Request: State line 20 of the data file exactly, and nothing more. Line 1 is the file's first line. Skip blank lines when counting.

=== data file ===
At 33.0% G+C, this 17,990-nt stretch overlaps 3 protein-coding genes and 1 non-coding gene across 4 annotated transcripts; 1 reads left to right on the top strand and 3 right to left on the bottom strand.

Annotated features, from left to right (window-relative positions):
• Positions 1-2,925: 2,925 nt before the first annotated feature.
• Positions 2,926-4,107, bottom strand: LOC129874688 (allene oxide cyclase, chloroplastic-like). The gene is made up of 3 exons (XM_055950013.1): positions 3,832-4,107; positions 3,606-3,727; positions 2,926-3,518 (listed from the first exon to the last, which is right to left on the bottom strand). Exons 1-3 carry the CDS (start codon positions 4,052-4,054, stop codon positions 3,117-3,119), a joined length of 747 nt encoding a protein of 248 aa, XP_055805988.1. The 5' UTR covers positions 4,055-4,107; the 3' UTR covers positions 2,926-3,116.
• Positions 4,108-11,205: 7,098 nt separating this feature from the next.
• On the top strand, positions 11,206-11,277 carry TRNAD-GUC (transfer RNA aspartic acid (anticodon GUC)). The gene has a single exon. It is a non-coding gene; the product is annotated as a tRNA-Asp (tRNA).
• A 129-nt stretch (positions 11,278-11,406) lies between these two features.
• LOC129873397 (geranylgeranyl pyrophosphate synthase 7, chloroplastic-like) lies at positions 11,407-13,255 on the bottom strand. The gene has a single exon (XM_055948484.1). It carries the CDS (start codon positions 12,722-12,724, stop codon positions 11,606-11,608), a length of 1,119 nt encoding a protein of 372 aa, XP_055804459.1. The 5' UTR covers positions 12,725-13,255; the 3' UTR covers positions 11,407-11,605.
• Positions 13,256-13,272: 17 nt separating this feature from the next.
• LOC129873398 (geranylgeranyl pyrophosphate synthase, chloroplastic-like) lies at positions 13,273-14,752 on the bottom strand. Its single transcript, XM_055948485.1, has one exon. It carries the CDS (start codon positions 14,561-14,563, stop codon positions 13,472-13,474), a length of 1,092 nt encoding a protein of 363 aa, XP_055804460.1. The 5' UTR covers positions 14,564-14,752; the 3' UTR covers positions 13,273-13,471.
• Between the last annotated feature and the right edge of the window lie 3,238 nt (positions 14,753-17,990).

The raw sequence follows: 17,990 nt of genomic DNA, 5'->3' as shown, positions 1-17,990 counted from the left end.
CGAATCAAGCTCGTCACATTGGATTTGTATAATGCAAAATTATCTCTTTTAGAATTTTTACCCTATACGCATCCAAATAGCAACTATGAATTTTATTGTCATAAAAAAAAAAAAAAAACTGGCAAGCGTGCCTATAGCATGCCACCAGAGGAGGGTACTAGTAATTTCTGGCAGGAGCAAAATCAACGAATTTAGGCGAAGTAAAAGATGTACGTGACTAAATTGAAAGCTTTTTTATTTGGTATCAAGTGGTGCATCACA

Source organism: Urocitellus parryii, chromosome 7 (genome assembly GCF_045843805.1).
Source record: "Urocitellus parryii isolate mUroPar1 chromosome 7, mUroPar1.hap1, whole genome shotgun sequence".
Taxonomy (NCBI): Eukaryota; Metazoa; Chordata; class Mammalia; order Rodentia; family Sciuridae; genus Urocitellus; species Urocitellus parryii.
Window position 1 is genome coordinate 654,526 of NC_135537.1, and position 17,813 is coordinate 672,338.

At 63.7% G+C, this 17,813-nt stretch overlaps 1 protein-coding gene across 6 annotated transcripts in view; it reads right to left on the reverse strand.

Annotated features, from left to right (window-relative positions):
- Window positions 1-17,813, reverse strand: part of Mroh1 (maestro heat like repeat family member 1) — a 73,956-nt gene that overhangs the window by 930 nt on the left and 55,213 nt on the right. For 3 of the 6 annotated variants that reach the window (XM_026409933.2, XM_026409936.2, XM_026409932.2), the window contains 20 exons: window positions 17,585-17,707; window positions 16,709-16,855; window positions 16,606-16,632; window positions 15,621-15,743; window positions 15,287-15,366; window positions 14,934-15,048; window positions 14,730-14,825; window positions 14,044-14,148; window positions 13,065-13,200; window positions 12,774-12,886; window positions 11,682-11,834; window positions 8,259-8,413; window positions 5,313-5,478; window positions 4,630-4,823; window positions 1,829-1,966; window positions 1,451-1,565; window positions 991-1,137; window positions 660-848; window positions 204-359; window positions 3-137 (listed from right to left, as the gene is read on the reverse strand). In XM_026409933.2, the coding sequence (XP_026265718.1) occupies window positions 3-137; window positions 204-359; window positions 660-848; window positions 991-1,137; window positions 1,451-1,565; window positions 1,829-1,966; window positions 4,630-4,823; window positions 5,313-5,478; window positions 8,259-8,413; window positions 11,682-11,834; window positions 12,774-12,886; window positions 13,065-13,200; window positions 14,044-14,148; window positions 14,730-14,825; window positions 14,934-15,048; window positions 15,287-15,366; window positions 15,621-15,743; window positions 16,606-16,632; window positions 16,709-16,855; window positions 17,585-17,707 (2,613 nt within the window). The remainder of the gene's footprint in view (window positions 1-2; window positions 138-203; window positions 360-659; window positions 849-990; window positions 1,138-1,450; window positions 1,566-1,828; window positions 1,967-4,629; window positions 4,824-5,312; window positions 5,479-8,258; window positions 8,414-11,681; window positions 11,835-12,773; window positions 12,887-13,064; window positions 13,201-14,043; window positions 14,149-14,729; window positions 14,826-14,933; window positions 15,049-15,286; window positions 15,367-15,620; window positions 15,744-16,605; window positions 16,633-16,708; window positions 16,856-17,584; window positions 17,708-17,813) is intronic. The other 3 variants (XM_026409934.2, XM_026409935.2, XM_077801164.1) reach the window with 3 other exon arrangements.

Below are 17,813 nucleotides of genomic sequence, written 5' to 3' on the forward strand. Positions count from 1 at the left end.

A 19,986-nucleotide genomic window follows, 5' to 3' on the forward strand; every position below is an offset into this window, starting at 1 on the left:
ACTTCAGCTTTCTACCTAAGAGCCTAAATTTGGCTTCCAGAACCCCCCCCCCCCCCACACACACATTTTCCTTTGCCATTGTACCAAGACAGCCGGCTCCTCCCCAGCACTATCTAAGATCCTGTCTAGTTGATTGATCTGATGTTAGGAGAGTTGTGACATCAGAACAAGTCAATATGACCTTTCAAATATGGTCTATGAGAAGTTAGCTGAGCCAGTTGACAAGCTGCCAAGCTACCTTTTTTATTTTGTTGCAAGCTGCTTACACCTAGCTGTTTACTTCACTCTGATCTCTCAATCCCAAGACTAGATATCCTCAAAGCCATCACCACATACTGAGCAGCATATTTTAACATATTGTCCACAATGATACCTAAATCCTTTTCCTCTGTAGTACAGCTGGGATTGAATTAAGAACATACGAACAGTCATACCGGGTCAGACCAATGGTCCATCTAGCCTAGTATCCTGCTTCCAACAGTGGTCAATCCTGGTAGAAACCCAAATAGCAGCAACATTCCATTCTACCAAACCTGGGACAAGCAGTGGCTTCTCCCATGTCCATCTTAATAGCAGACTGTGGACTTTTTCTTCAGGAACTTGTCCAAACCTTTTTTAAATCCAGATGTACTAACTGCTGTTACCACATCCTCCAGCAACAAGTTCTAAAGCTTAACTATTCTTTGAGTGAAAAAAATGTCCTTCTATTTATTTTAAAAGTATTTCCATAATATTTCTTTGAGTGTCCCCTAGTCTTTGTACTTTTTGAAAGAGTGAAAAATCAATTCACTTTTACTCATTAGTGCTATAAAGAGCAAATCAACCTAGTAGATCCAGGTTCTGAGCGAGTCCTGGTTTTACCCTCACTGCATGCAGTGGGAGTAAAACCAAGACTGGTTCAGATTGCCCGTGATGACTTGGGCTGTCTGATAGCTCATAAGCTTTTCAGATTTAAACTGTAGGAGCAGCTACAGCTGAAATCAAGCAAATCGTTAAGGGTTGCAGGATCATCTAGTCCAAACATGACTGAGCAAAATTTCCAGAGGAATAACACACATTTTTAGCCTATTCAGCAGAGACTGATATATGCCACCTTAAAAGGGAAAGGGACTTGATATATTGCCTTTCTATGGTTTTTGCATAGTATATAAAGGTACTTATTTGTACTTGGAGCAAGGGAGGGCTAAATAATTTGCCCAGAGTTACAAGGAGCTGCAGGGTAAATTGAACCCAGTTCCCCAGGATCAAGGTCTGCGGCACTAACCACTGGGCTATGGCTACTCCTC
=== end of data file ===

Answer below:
- Window positions 1-17,813, reverse strand: part of Mroh1 (maestro heat like repeat family member 1) — a 73,956-nt gene that overhangs the window by 930 nt on the left and 55,213 nt on the right. For 3 of the 6 annotated variants that reach the window (XM_026409933.2, XM_026409936.2, XM_026409932.2), the window contains 20 exons: window positions 17,585-17,707; window positions 16,709-16,855; window positions 16,606-16,632; window positions 15,621-15,743; window positions 15,287-15,366; window positions 14,934-15,048; window positions 14,730-14,825; window positions 14,044-14,148; window positions 13,065-13,200; window positions 12,774-12,886; window positions 11,682-11,834; window positions 8,259-8,413; window positions 5,313-5,478; window positions 4,630-4,823; window positions 1,829-1,966; window positions 1,451-1,565; window positions 991-1,137; window positions 660-848; window positions 204-359; window positions 3-137 (listed from right to left, as the gene is read on the reverse strand). In XM_026409933.2, the coding sequence (XP_026265718.1) occupies window positions 3-137; window positions 204-359; window positions 660-848; window positions 991-1,137; window positions 1,451-1,565; window positions 1,829-1,966; window positions 4,630-4,823; window positions 5,313-5,478; window positions 8,259-8,413; window positions 11,682-11,834; window positions 12,774-12,886; window positions 13,065-13,200; window positions 14,044-14,148; window positions 14,730-14,825; window positions 14,934-15,048; window positions 15,287-15,366; window positions 15,621-15,743; window positions 16,606-16,632; window positions 16,709-16,855; window positions 17,585-17,707 (2,613 nt within the window). The remainder of the gene's footprint in view (window positions 1-2; window positions 138-203; window positions 360-659; window positions 849-990; window positions 1,138-1,450; window positions 1,566-1,828; window positions 1,967-4,629; window positions 4,824-5,312; window positions 5,479-8,258; window positions 8,414-11,681; window positions 11,835-12,773; window positions 12,887-13,064; window positions 13,201-14,043; window positions 14,149-14,729; window positions 14,826-14,933; window positions 15,049-15,286; window positions 15,367-15,620; window positions 15,744-16,605; window positions 16,633-16,708; window positions 16,856-17,584; window positions 17,708-17,813) is intronic. The other 3 variants (XM_026409934.2, XM_026409935.2, XM_077801164.1) reach the window with 3 other exon arrangements.